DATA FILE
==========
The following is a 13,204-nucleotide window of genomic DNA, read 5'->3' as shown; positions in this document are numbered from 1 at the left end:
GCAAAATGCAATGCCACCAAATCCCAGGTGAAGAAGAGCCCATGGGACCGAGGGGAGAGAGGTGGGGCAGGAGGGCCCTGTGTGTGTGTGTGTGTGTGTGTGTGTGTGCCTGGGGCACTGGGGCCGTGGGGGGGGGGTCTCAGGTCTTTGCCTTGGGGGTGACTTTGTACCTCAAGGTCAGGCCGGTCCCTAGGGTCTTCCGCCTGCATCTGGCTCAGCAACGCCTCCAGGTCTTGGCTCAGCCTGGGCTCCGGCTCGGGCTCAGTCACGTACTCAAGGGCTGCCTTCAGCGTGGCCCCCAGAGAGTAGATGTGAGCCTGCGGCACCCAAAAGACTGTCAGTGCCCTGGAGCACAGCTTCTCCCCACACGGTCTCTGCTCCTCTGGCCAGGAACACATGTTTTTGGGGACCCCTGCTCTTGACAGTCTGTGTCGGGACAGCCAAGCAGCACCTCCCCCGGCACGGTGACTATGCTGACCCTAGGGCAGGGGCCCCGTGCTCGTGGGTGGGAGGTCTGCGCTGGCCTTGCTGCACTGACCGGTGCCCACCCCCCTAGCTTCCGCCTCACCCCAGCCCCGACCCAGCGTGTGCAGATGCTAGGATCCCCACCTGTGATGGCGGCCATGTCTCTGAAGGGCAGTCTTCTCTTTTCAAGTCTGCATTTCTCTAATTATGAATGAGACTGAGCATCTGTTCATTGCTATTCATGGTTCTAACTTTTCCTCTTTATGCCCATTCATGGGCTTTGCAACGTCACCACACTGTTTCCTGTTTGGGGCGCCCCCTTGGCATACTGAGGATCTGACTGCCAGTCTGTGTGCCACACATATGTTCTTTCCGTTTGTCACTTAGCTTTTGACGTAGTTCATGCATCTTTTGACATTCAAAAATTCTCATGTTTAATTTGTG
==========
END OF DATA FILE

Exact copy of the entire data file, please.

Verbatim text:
The following is a 13,204-nucleotide window of genomic DNA, read 5'->3' as shown; positions in this document are numbered from 1 at the left end:
GCAAAATGCAATGCCACCAAATCCCAGGTGAAGAAGAGCCCATGGGACCGAGGGGAGAGAGGTGGGGCAGGAGGGCCCTGTGTGTGTGTGTGTGTGTGTGTGTGTGTGCCTGGGGCACTGGGGCCGTGGGGGGGGGGTCTCAGGTCTTTGCCTTGGGGGTGACTTTGTACCTCAAGGTCAGGCCGGTCCCTAGGGTCTTCCGCCTGCATCTGGCTCAGCAACGCCTCCAGGTCTTGGCTCAGCCTGGGCTCCGGCTCGGGCTCAGTCACGTACTCAAGGGCTGCCTTCAGCGTGGCCCCCAGAGAGTAGATGTGAGCCTGCGGCACCCAAAAGACTGTCAGTGCCCTGGAGCACAGCTTCTCCCCACACGGTCTCTGCTCCTCTGGCCAGGAACACATGTTTTTGGGGACCCCTGCTCTTGACAGTCTGTGTCGGGACAGCCAAGCAGCACCTCCCCCGGCACGGTGACTATGCTGACCCTAGGGCAGGGGCCCCGTGCTCGTGGGTGGGAGGTCTGCGCTGGCCTTGCTGCACTGACCGGTGCCCACCCCCCTAGCTTCCGCCTCACCCCAGCCCCGACCCAGCGTGTGCAGATGCTAGGATCCCCACCTGTGATGGCGGCCATGTCTCTGAAGGGCAGTCTTCTCTTTTCAAGTCTGCATTTCTCTAATTATGAATGAGACTGAGCATCTGTTCATTGCTATTCATGGTTCTAACTTTTCCTCTTTATGCCCATTCATGGGCTTTGCAACGTCACCACACTGTTTCCTGTTTGGGGCGCCCCCTTGGCATACTGAGGATCTGACTGCCAGTCTGTGTGCCACACATATGTTCTTTCCGTTTGTCACTTAGCTTTTGACGTAGTTCATGCATCTTTTGACATTCAAAAATTCTCATGTTTAATTTGTG